Despite all this, these Cotswold photos remain some of my most popular on Flickr and are reblogged every day on Tumblr. Only this week did one get viewed on Flickr over 3,000 times. So, since everyone else is sharing them, I thought I would share them myself.


The Zenit-E holds a firm place in my collection. Not just because it was my grandfather's but because it's quirks and flaws make this a great camera to use, which is a rare occurrence in today's World of perfection. I just wish I used it more.

A Machine called B.E.R.N.I.E.

I took this photograph last year whilst walking through a residential area of Edinburgh. I had actually spotted it the night before and snapped a shot on my iPhone as it was incredibly bizarre to see a bingo machine dumped on top of a waste bin. It got me thinking about who had it in their house and what events had taken place to for them to suddenly throw it out. The next day, praying it was still there, I returned with my Pentax SP500 to take a better picture.

Fast forward to earlier this year and I receive a message from Adam McCrory on Flickr, "my dad used to make these". I immediately went back to him to find out more.


Charles McCrory started as a TV engineer back in the seventies and made a device called a Stage Safety Unit after a friend of his was electrocuted on stage. From there he ventured into raffle machines called Spinners and then finally into bingo machines and creating the BERNIE (Bingo Electronic Random Number Indicator Equipment). It was very successful but unfortunately the recession of the eighties worked against Charles and he eventually stopped production around 1984 and closed his business. He was the millionaire that should have been.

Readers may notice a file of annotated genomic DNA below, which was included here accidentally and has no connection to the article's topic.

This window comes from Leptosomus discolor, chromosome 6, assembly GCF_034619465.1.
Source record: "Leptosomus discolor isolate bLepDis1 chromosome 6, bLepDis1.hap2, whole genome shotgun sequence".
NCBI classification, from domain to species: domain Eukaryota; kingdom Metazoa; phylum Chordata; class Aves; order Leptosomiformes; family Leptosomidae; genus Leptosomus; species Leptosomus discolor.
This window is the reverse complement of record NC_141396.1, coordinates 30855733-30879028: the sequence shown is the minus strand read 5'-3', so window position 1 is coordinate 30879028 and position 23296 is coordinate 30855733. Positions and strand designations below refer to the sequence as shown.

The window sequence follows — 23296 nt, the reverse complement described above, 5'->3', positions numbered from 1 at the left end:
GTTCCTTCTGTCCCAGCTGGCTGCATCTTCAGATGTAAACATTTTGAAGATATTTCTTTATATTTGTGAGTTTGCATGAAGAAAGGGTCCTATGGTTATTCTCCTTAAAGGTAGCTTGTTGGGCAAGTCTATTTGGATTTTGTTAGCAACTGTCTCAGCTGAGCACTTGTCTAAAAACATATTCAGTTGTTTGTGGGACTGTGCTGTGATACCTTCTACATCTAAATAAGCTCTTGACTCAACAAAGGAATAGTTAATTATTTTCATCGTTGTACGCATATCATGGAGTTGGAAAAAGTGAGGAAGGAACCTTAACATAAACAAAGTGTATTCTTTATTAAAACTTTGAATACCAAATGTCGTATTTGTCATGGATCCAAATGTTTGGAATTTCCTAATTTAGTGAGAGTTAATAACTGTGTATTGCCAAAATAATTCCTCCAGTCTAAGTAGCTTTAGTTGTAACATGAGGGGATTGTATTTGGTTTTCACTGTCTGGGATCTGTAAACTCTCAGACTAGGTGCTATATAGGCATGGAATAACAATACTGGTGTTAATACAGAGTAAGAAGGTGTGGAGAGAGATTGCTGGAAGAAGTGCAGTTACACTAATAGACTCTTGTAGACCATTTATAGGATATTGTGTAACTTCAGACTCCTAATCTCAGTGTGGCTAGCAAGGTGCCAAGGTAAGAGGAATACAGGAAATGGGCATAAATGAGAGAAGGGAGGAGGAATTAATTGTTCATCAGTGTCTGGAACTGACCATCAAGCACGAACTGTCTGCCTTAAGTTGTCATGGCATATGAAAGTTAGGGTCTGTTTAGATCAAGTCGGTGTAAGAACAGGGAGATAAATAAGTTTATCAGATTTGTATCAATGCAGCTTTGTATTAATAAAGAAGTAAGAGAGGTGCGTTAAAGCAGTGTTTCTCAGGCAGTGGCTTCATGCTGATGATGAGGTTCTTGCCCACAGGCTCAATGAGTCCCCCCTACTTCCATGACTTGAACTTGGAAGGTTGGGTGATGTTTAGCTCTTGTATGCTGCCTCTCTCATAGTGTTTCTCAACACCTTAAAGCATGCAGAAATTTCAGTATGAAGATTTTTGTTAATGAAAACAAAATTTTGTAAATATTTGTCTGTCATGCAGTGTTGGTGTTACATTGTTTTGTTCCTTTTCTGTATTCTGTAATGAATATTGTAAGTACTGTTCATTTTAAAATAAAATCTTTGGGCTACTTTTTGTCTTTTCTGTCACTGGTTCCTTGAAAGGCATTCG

"What I love about your photo is it captures one of his greatest achievements (creating the BERNIE) and the subtle irony that it's ended up in the bin - it sums up his life in a strange sort of way"

I was touched that Adam shared the story with me - it turned a random object that I thought was "kind of cool" into something that mattered. After I first saw this bingo machine, I started to take more photographs of the random things I pass everyday, but hearing the background of it makes me look at them differently and consider the history of what I'm taking pictures of. It is proof that no picture is pointless as it will always mean something to someone.

Sadly Charles died on the 17th February 2011 and when looking at the iPhone photograph that I took the night before I noticed that it was dated the 16th February 2011. The next day, when Charles died, was when I returned to take the photograph above.